The “Windows Azure project” option is a “web application” that includes the necessary role definitions to run in Windows Azure. This project type has the base site (as a web application), an Azure web role for running the application, and an Azure Worker role for Windows Azure Storage integration and background processing. Only use this option if you will be deploying your site to Windows Azure.
Microsoft has a decent blog on explaining the differences in project types and when you would want to use which. http://msdn.microsoft.com/en-us/library/dd547590(v=VS.100).aspx
4. “Select target location”
This setting is determined by where you want to run the actual site. Each option will attempt to deploy the site in a different configuration so choose the option that best suits your environment.
“I want to use local IIS server”
This setting will use the local IIS server and create a virtual directory for the application. The KIM will create a folder for the site, deploy the files to it, and then create a virtual directory within the local IIS for the site to run. Typically, I develop sites locally and then deploy to my hosting server. I choose “local IIS server” to mimic the hosting server for that reason.
“I want to use built-in web server in Visual Studio XX)”
This option is ideal if the machine you are developing on does not have IIS installed. This project will be configured to use the built-in web server within Visual Studio to run the application. This is a good option if you aren’t experienced with IIS and virtual directories and just want to develop and run the site in the simplest configuration.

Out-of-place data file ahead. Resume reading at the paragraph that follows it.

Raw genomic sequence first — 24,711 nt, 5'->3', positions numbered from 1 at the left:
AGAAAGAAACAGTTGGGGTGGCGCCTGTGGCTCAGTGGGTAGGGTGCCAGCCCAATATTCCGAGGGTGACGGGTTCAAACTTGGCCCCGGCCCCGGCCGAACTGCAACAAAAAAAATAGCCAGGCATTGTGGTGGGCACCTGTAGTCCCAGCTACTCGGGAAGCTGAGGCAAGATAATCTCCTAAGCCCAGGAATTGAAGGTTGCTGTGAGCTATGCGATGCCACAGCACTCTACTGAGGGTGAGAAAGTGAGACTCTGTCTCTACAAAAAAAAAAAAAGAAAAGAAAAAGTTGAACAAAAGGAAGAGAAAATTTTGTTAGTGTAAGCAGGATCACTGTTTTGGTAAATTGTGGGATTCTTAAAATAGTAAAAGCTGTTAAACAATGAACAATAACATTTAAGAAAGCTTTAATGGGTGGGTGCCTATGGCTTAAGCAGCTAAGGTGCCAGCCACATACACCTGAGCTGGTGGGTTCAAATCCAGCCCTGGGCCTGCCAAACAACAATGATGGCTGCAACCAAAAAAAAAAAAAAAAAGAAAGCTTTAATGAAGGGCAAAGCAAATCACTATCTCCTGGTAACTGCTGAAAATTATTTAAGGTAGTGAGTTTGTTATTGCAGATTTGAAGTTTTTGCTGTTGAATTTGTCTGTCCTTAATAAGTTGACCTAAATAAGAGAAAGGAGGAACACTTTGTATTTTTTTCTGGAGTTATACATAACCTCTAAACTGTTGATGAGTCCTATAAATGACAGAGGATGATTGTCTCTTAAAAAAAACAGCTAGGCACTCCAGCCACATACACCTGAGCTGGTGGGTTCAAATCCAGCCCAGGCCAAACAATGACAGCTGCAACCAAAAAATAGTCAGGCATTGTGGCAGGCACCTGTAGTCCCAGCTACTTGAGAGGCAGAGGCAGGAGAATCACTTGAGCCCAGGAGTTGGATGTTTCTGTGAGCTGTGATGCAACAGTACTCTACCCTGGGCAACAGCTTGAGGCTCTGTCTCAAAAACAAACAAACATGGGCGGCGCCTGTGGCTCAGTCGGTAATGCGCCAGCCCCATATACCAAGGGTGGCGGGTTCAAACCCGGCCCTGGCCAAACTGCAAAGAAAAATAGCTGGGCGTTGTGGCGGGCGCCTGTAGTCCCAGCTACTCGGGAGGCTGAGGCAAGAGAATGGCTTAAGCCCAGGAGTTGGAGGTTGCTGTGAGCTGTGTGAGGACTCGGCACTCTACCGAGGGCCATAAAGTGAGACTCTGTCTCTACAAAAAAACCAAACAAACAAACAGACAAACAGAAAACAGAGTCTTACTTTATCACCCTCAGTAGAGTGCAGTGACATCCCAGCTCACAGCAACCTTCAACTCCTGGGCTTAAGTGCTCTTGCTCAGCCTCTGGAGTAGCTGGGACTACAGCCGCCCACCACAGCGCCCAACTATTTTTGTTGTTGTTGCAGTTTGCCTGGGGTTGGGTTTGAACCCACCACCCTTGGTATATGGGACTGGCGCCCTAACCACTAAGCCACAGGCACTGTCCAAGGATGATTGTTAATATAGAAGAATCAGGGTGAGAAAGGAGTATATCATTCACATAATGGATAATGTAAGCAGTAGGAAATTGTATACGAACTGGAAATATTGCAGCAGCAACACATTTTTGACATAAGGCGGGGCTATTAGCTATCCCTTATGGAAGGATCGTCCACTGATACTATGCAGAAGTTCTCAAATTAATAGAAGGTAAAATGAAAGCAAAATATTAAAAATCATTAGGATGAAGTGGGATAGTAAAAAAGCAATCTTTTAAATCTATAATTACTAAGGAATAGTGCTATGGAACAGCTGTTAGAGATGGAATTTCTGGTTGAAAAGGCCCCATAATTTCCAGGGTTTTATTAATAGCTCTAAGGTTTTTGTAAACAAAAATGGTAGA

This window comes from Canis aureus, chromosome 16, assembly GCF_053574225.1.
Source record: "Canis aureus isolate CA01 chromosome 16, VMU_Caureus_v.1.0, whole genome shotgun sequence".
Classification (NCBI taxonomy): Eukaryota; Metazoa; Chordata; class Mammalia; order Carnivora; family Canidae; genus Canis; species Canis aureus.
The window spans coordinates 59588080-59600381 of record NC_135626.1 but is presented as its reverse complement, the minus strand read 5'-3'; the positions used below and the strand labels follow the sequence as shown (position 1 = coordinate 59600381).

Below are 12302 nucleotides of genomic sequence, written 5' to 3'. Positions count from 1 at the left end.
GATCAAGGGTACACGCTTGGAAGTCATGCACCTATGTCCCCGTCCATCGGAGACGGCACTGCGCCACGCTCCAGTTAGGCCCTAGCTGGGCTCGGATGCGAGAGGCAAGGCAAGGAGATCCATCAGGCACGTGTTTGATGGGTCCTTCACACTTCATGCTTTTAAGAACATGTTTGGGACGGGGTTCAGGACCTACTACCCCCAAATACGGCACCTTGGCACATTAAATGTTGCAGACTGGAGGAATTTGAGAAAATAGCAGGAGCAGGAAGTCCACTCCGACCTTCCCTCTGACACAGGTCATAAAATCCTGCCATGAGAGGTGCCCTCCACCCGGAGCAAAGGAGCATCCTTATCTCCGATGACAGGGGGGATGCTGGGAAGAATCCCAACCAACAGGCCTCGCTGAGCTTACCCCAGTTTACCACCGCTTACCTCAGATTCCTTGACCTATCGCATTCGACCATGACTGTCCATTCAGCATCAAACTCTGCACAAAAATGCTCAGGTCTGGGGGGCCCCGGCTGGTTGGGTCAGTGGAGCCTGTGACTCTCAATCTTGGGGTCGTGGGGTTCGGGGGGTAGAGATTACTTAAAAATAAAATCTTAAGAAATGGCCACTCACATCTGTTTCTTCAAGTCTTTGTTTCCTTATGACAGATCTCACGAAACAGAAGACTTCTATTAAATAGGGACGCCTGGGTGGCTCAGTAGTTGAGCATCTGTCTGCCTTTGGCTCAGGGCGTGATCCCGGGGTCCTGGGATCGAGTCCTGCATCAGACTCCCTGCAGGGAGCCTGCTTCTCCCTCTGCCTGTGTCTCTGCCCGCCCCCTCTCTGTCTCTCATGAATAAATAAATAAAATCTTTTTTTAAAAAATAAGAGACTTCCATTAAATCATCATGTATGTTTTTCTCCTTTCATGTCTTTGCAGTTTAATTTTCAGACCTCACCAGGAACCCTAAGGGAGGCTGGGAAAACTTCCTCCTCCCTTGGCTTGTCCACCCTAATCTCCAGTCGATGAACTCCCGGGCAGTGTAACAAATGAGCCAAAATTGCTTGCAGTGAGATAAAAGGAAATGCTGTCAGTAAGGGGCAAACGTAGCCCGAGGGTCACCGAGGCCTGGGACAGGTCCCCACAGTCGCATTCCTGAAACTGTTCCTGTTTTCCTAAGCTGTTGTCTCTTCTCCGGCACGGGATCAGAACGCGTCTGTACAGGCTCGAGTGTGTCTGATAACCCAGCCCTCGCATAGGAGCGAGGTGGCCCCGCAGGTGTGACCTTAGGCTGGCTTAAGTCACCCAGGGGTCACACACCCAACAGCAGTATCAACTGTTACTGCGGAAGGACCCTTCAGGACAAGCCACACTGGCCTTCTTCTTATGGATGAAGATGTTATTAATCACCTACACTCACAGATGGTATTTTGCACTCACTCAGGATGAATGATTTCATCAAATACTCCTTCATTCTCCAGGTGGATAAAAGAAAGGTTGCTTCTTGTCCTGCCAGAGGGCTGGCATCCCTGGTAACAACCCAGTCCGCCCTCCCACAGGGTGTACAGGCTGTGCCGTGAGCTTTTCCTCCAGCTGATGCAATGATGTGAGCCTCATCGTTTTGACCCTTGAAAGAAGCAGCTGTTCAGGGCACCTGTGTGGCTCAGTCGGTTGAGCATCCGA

“I want to install Kentico CMS on a remote (production or testing) server”
This option works well if you will be developing the site on a remote server. The KIM will attempt to connect to the specified server and create the folder to deploy the site to. You will need to access that server to configured IIS and the app pool after the installation is complete. The appropriate network connections / permissions will need to in place to allow the KIM to connect to the remote machine.
“I want to modify an existing Kentico CMS Installation”
This option is if you want to add features to an existing installation. An existing site can have features added / removed right from the KIMK to simplify the process. Typically, we will limit the modules installed on some sites to limit the footprint / file count. This option allows us to add those modules at a later date with recreating the entire site.
5. Setting Local IIS (Only if using the “local IIS option)
When selecting local IIS, this is where you specify the web site / type app pool / target folder to the deploy the site to. There are several options here and each on will affect how the site is deployed onto the machine. Choose the appropriate options for your environment.
If you system is running multiple sites, you can choose the desired site to create the virtual directory under. You can choose any site currently on your machine, if you are running multiple sites.
“Type of application pool:”
This setting allows you specify if you want the app pool for the site to run in “Integrated” or “Classic” mode. Legacy sites / functionality often require the “Classic” setting so set accordingly.
“Choose target folder:”
This is the folder that the KIM will copy the web site source files to.
“this is an installation in the root”